The only thing he could find in its favour was the fact that it was set in a very pretty country. Of a different type from the Wrykyn country, but almost as good. For three miles Mike made his way through woods and past fields. Once he crossed a river. It was soon after this that he caught sight, from the top of a hill, of a group of buildings that wore an unmistakably school-like look.

This must be Sedleigh.

Ten minutes' walk brought him to the school gates, and a baker's boy directed him to Mr. Outwood's.

There were three houses in a row, separated from the school buildings by a cricket-field. Outwood's was the middle one of these.

Mike went to the front door, and knocked. At Wrykyn he had always charged in at the beginning of term at the boys' entrance, but this formal reporting of himself at Sedleigh suited his mood.

He inquired for Mr. Outwood, and was shown into a room lined with books. Presently the door opened, and the house-master appeared.

There was something pleasant and homely about Mr. Outwood. In appearance he reminded Mike of Smee in "Peter Pan." He had the same eyebrows and pince-nez and the same motherly look.

"Jackson?" he said mildly.

"Yes, sir."

"I am very glad to see you, very glad indeed. Perhaps you would like a cup of tea after your journey. I think you might like a cup of tea. You come from Crofton, in Shropshire, I understand, Jackson, near Brindleford? It is a part of the country which I have always wished to visit. I daresay you have frequently seen the Cluniac Priory of St. Ambrose at Brindleford?"

Mike, who would not have recognised a Cluniac Priory if you had handed him one on a tray, said he had not.

"Dear me! You have missed an opportunity which I should have been glad to have. I am preparing a book on Ruined Abbeys and Priories of England, and it has always been my wish to see the Cluniac Priory of St. Ambrose. A deeply interesting relic of the sixteenth century. Bishop Geoffrey, 1133–40——"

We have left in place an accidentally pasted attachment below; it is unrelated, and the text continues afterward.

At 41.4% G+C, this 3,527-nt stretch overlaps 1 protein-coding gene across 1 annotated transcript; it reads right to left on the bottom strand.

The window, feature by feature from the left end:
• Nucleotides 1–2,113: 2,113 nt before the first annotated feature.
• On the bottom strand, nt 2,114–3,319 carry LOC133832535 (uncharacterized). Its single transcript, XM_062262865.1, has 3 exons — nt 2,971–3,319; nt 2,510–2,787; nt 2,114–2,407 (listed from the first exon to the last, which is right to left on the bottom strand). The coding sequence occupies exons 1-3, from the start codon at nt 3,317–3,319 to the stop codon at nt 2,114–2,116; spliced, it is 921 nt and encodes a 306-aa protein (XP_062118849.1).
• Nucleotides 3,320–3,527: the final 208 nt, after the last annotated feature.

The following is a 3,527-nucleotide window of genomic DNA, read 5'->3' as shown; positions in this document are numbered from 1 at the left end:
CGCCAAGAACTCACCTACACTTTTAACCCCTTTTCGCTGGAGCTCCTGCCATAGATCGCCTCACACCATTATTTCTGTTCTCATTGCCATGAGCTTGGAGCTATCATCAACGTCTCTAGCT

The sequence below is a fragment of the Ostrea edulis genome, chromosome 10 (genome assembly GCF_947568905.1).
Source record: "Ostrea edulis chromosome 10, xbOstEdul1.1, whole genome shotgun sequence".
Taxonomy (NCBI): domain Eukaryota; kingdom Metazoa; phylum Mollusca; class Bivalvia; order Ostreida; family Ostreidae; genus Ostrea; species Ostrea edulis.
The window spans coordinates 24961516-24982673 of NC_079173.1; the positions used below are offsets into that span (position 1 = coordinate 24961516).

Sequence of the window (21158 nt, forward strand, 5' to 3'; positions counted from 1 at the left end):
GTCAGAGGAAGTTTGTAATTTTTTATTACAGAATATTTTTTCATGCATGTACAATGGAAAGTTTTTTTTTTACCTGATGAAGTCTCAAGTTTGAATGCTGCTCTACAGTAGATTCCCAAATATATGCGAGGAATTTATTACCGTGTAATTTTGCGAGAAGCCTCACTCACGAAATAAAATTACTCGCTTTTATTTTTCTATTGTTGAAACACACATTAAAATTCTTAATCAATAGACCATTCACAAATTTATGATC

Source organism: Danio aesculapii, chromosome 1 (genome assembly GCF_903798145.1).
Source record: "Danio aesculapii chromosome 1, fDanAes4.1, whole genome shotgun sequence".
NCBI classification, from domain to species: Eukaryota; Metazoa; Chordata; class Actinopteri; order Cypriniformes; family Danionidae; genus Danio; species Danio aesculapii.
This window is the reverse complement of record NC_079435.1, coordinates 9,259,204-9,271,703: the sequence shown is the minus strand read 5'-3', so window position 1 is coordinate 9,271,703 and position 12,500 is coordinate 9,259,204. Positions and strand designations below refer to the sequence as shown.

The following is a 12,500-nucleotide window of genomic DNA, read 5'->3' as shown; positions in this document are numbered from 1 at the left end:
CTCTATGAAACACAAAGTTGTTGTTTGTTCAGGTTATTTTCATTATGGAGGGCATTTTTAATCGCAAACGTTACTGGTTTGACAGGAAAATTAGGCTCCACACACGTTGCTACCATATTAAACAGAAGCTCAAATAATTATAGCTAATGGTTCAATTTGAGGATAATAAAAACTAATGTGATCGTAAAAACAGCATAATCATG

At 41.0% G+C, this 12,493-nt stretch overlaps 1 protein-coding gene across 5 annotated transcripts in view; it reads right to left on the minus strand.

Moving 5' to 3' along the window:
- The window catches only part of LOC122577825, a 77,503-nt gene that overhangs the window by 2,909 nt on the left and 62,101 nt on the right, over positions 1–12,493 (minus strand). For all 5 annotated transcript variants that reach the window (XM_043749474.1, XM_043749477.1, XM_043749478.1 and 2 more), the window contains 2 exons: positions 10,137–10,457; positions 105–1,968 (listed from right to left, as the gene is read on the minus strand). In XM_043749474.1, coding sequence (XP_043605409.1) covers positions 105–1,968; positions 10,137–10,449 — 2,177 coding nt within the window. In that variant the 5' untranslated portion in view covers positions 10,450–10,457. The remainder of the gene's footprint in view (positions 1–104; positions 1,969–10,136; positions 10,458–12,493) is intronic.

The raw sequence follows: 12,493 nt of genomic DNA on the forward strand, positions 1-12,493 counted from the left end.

"Shall I go across to the boys' part, sir?"

"What? Yes. Oh, yes. Quite so. And perhaps you would like a cup of tea after your journey? No? Quite so. Quite so. You should make a point of visiting the remains of the Cluniac Priory in the summer holidays, Jackson. You will find the matron in her room. In many respects it is unique. The northern altar is in a state of really wonderful preservation. It consists of a solid block of masonry five feet long and two and a half wide, with chamfered plinth, standing quite free from the apse wall. It will well repay a visit. Good-bye for the present, Jackson, good-bye."

Mike wandered across to the other side of the house, his gloom visibly deepened. All alone in a strange school, where they probably played hopscotch, with a house-master who offered one cups of tea after one's journey and talked about chamfered plinths and apses. It was a little hard.

He strayed about, finding his bearings, and finally came to a room which he took to be the equivalent of the senior day-room at a Wrykyn house. Everywhere else he had found nothing but emptiness. Evidently he had come by an earlier train than was usual. But this room was occupied.

A very long, thin youth, with a solemn face and immaculate clothes, was leaning against the mantelpiece. As Mike entered, he fumbled in his top left waistcoat pocket, produced an eyeglass attached to a cord, and fixed it in his right eye. With the help of this aid to vision he inspected Mike in silence for a while, then, having flicked an invisible speck of dust from the left sleeve of his coat, he spoke.

"Hullo," he said.

He spoke in a tired voice.

"Hullo," said Mike.

"Take a seat," said the immaculate one. "If you don't mind dirtying your bags, that's to say. Personalty, I don't see any prospect of ever sitting down in this place. It looks to me as if they meant to use these chairs as mustard-and-cress beds. A Nursery Garden in the Home. That sort of idea. My name," he added pensively, "is Smith. What's yours?"